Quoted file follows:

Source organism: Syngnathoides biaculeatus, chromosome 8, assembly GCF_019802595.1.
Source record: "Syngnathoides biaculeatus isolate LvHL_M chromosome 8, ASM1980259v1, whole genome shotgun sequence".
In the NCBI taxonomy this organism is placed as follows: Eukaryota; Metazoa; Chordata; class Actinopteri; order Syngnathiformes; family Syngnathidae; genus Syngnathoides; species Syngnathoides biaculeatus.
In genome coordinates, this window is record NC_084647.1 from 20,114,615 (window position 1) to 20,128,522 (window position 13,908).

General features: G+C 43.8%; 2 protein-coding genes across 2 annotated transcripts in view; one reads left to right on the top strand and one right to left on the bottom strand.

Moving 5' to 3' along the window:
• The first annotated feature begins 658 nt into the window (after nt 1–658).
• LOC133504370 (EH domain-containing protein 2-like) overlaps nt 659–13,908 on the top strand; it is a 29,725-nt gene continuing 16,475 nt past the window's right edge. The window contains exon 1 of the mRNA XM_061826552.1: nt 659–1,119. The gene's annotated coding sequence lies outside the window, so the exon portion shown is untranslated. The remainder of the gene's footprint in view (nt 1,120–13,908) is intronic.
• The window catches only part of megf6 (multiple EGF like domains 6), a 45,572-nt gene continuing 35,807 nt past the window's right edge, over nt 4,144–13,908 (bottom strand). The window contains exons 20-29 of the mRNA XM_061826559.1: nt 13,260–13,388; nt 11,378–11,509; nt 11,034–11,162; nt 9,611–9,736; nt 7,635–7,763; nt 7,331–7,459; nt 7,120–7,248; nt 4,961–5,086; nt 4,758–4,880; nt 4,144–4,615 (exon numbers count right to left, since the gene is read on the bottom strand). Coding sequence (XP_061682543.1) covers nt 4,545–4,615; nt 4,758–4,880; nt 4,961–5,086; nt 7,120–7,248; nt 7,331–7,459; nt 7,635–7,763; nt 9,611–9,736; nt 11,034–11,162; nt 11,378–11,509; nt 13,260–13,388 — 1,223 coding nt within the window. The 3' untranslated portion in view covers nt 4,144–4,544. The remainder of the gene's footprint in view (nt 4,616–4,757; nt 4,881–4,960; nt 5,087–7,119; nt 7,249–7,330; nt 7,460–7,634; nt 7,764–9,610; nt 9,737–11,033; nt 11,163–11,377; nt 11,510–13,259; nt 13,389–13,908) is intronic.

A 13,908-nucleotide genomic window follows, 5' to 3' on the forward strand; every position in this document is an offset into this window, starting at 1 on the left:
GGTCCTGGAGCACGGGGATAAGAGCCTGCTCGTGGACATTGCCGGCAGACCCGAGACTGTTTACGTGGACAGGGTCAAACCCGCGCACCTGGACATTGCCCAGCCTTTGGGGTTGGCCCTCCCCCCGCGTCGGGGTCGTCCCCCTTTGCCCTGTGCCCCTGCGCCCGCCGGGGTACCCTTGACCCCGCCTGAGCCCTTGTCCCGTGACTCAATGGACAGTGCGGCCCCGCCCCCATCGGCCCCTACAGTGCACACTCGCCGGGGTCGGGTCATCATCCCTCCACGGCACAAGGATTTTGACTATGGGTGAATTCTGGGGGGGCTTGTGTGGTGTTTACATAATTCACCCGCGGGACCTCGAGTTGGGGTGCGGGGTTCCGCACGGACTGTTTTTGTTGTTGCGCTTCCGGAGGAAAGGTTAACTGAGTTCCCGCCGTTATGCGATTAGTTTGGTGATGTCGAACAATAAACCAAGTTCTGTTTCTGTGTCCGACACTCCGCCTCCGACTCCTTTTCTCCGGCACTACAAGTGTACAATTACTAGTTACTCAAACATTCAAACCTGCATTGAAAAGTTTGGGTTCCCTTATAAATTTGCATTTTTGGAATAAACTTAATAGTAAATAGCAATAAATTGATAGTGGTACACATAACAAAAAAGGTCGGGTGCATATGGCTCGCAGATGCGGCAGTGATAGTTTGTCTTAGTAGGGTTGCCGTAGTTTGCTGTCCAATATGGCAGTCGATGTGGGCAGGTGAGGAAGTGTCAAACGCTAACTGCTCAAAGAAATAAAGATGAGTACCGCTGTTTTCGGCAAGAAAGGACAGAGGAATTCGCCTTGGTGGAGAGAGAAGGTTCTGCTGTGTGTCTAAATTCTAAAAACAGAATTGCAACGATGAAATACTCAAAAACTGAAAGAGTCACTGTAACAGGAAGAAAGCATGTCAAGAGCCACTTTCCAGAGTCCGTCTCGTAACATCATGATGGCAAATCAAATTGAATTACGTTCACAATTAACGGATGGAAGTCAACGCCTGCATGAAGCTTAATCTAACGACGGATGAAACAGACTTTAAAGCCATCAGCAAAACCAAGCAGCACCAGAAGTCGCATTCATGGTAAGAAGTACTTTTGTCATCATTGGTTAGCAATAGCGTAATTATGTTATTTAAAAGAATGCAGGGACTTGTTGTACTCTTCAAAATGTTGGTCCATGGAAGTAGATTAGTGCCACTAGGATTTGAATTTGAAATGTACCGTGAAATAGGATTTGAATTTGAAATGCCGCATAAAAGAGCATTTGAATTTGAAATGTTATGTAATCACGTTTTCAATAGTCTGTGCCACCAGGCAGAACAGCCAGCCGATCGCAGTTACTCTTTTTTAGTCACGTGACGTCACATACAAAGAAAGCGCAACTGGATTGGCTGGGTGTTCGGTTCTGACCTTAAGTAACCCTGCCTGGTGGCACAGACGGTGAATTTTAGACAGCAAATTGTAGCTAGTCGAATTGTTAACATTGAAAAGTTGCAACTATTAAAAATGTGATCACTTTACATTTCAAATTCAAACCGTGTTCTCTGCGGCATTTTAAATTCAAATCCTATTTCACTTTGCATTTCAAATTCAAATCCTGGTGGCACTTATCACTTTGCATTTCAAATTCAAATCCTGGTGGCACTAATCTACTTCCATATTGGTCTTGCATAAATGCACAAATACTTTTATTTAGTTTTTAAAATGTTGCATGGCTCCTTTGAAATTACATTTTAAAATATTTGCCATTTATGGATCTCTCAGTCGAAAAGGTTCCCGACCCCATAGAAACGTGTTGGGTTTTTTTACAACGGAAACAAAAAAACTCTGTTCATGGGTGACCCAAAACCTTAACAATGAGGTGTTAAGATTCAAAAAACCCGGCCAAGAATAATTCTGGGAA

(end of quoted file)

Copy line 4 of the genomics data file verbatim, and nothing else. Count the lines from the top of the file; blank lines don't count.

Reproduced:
In genome coordinates, this window is record NC_084647.1 from 20,114,615 (window position 1) to 20,128,522 (window position 13,908).